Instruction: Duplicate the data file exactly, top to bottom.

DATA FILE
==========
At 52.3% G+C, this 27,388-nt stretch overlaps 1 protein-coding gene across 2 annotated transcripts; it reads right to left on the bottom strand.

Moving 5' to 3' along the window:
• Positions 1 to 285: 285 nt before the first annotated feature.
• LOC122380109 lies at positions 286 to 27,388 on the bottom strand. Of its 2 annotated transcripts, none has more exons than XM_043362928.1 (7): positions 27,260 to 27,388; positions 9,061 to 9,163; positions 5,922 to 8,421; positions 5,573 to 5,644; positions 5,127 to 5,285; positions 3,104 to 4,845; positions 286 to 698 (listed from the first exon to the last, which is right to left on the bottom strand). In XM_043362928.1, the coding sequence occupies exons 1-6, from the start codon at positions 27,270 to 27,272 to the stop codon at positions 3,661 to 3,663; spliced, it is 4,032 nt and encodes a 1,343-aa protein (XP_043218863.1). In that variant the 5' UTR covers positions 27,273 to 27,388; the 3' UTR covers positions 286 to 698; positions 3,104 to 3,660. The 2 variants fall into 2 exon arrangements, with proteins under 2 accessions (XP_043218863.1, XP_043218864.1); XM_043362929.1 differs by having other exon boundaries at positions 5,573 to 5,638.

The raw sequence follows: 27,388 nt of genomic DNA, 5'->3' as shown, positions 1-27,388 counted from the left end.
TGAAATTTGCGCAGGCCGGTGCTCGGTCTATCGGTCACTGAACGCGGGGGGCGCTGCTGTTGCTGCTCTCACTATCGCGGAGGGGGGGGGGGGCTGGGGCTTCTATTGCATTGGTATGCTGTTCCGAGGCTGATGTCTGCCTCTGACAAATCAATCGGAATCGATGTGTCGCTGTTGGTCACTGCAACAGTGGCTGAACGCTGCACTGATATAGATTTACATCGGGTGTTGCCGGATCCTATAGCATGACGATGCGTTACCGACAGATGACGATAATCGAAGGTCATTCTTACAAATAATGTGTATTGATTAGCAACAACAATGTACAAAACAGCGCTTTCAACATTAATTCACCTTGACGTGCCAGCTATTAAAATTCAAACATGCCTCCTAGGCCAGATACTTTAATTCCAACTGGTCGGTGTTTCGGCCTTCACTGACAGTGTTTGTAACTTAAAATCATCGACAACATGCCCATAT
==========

At 52.3% G+C, this 27,388-nt stretch overlaps 1 protein-coding gene across 2 annotated transcripts; it reads right to left on the bottom strand.

Moving 5' to 3' along the window:
• Positions 1 to 285: 285 nt before the first annotated feature.
• LOC122380109 lies at positions 286 to 27,388 on the bottom strand. Of its 2 annotated transcripts, none has more exons than XM_043362928.1 (7): positions 27,260 to 27,388; positions 9,061 to 9,163; positions 5,922 to 8,421; positions 5,573 to 5,644; positions 5,127 to 5,285; positions 3,104 to 4,845; positions 286 to 698 (listed from the first exon to the last, which is right to left on the bottom strand). In XM_043362928.1, the coding sequence occupies exons 1-6, from the start codon at positions 27,270 to 27,272 to the stop codon at positions 3,661 to 3,663; spliced, it is 4,032 nt and encodes a 1,343-aa protein (XP_043218863.1). In that variant the 5' UTR covers positions 27,273 to 27,388; the 3' UTR covers positions 286 to 698; positions 3,104 to 3,660. The 2 variants fall into 2 exon arrangements, with proteins under 2 accessions (XP_043218863.1, XP_043218864.1); XM_043362929.1 differs by having other exon boundaries at positions 5,573 to 5,638.

The raw sequence follows: 27,388 nt of genomic DNA, 5'->3' as shown, positions 1-27,388 counted from the left end.
TGAAATTTGCGCAGGCCGGTGCTCGGTCTATCGGTCACTGAACGCGGGGGGCGCTGCTGTTGCTGCTCTCACTATCGCGGAGGGGGGGGGGGGCTGGGGCTTCTATTGCATTGGTATGCTGTTCCGAGGCTGATGTCTGCCTCTGACAAATCAATCGGAATCGATGTGTCGCTGTTGGTCACTGCAACAGTGGCTGAACGCTGCACTGATATAGATTTACATCGGGTGTTGCCGGATCCTATAGCATGACGATGCGTTACCGACAGATGACGATAATCGAAGGTCATTCTTACAAATAATGTGTATTGATTAGCAACAACAATGTACAAAACAGCGCTTTCAACATTAATTCACCTTGACGTGCCAGCTATTAAAATTCAAACATGCCTCCTAGGCCAGATACTTTAATTCCAACTGGTCGGTGTTTCGGCCTTCACTGACAGTGTTTGTAACTTAAAATCATCGACAACATGCCCATAT